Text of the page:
A national tax on carbon emissions would offer an opportunity for deficit reduction and/or tax reform, as well as climate change mitigation. Economists studying taxes on environmental harms, such as carbon emissions, often suggest that the tax be set according to the damage inflicted by the last unit of emissions. In the case of carbon, […]
Traditionally, the value created from pricing pollution has been directed to the regulated industry, an approach called “grandfathering.” However, there has been a growing trend, especially when pricing carbon emissions, toward auctioning emissions permits and the direct payment of emissions fees. These approaches are more consistent with the polluter pays principle and cast carbon revenues […]
A national tax on carbon dioxide (CO2) emissions is a cost-effective and efficient tool to achieve environmentally beneficial emissions reductions that will generate billions of dollars per year in revenue for the US government. These carbon revenues can serve a range of purposes. They can pay for energy efficiency investments; they can finance cuts in […]
Whether you’re designing a carbon tax or experimenting with a cap-and-trade policy, carbon pricing affects all participants differently. Potential inequality under a carbon tax has been a particular concern for energy-intensive, trade-exposed (EITE) sectors, whose energy-heavy processes and competitive global markets make them particularly vulnerable to carbon pricing disparities across countries. Politicians acting in the […]
The governors of California, Oregon, and Washington and the premier of British Columbia signed a climate pact on Monday that announced the intent of two new carbon prices: a cap-and-trade system in Washington and, likely, a carbon tax in Oregon. Prices on carbon in these states would add to pre-existing ones in California and British […]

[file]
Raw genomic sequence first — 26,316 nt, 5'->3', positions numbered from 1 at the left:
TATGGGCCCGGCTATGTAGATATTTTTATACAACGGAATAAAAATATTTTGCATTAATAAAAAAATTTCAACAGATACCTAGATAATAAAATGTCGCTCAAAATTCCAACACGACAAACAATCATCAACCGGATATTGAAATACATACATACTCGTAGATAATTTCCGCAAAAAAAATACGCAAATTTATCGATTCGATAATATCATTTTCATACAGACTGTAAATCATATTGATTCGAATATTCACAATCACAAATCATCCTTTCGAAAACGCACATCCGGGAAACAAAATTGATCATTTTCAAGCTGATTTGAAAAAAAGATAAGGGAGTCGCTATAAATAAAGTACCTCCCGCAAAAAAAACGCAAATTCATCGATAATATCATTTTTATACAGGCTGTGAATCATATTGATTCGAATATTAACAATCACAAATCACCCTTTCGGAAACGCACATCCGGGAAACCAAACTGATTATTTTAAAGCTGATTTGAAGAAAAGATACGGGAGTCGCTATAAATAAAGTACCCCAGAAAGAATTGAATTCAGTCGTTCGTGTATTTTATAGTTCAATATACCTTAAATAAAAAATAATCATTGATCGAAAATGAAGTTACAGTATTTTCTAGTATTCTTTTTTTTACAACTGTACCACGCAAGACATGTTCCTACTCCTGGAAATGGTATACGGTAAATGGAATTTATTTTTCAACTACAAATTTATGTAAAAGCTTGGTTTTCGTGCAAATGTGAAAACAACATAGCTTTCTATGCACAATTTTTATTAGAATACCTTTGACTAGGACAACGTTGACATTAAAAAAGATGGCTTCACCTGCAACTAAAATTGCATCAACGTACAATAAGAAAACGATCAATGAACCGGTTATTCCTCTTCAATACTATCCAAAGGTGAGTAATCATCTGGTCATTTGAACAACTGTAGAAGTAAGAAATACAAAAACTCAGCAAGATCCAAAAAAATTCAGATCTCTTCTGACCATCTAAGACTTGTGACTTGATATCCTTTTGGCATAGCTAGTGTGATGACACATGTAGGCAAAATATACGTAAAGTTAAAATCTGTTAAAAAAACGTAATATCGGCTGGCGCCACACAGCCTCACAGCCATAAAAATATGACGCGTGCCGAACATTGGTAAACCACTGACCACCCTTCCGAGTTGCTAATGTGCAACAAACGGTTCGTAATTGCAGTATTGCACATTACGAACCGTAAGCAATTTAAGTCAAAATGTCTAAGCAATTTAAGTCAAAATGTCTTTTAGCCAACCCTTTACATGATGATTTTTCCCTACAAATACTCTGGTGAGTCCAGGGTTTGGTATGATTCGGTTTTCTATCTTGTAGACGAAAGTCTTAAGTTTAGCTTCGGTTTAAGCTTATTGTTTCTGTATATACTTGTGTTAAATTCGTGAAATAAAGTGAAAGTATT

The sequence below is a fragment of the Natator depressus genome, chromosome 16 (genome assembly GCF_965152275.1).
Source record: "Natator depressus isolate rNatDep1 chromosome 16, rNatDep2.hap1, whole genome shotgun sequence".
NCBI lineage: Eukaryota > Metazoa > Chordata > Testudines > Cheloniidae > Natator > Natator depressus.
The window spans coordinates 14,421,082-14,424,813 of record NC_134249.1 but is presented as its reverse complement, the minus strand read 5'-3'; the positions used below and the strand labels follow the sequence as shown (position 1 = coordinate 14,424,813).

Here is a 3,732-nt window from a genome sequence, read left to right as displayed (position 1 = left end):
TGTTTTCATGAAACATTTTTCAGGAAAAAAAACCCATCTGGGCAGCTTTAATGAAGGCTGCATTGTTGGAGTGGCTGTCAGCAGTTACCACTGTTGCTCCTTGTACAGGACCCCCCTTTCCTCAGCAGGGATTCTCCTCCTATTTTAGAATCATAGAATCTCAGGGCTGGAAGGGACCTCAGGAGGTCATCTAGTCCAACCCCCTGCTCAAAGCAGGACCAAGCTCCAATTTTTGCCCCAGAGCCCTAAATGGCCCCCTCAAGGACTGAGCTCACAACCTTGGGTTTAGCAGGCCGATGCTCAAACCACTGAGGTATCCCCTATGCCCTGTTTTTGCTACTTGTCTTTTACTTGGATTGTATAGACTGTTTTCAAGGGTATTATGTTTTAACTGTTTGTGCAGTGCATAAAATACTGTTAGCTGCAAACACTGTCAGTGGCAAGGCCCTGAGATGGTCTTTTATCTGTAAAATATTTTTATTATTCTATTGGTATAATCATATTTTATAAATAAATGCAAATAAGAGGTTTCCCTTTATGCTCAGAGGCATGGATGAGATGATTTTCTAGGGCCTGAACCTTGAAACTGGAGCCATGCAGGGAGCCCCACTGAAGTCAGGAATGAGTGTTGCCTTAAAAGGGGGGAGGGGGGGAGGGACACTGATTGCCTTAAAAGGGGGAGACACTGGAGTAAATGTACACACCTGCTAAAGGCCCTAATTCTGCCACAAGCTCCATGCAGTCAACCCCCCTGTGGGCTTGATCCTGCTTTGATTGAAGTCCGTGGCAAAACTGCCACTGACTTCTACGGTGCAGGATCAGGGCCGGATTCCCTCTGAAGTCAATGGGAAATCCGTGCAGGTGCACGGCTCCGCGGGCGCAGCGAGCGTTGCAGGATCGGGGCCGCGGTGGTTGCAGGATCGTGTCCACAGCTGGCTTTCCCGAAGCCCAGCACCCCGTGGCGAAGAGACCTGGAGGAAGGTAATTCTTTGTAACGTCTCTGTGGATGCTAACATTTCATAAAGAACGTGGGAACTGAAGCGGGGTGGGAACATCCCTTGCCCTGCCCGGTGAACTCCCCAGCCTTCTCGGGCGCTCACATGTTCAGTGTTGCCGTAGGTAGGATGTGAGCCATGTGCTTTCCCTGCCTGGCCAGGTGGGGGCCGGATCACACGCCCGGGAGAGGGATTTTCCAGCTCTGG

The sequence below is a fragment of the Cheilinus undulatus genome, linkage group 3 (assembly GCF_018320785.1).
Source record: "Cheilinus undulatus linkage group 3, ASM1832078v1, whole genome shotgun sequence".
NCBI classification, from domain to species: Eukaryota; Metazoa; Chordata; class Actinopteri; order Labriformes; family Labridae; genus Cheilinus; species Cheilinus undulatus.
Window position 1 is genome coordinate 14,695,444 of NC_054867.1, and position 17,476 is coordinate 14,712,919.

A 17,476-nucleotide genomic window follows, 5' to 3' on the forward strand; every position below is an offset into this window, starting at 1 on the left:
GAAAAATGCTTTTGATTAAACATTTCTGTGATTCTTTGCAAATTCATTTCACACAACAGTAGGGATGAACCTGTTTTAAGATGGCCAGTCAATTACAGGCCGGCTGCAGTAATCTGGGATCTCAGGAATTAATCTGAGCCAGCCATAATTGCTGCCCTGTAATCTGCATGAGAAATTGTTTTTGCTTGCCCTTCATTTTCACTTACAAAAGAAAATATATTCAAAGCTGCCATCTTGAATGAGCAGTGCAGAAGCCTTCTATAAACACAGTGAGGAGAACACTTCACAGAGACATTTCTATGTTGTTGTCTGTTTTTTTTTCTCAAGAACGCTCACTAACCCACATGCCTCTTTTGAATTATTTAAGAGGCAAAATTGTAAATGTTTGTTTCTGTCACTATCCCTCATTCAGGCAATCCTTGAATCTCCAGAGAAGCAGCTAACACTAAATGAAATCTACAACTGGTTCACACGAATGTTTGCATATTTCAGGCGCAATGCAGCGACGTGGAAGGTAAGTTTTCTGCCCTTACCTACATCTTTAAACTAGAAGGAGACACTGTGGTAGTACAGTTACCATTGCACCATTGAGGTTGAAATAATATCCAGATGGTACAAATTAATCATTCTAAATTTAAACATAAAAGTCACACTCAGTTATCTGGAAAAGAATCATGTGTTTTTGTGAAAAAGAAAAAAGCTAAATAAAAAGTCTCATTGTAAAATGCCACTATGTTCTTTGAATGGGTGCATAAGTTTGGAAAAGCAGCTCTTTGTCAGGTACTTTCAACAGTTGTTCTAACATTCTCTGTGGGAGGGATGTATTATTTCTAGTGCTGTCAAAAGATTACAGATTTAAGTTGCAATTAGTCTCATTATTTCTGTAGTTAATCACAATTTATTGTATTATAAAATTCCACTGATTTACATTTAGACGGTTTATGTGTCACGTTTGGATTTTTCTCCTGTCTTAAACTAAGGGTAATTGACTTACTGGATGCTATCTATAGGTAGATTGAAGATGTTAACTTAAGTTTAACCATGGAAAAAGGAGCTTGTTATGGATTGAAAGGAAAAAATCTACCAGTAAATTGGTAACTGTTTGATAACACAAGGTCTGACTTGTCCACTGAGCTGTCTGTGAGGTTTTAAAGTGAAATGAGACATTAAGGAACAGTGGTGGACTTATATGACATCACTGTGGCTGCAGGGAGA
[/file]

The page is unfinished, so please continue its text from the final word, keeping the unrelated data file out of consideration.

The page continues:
Some recent posts examining estimates of the social cost of carbon (SCC) noted that the SCC applies to the world as a whole: it is the global concentration of CO2—irrespective of the geographic origin of emissions—that prompts concern over climate change. How does that fact translate into costs facing one or another CO2-emitting country?
I believe it’s time to end the discussion of the impact a carbon tax would have on US economic growth. To me the question is settled – it has no substantive impact. A new study by scholars at RFF shows that a substantial, broad-based, revenue-neutral tax on carbon dioxide emissions would have imperceptible effects on […]
Though President Obama is set for a major address on climate tomorrow, US policy faces an uncertain future. EPA is moving haltingly ahead with regulations under the Clean Air Act (and may redouble its efforts after the speech), but some in Congress are pushing to revoke its authority. Others in Congress support new legislation setting […]
When it comes to climate policy, it seems like pessimism is the only thing that rivals greenhouse gas emissions in terms of volume. Last week, the daily atmospheric content of CO2 popped up over 400 parts per million, pushing the stated goal of keeping worldwide temperatures to a 2˚C increase even further from reach. Beneath […]
Tax exemptions, industry rebates, and border tax adjustments can help protect the competitiveness of industries affected by a carbon tax, but they are not equally efficient at achieving economic and environmental goals. In the latest issue of Resources, Richard Morgenstern, Nathan Richardson, and I examine the issues. Read more here.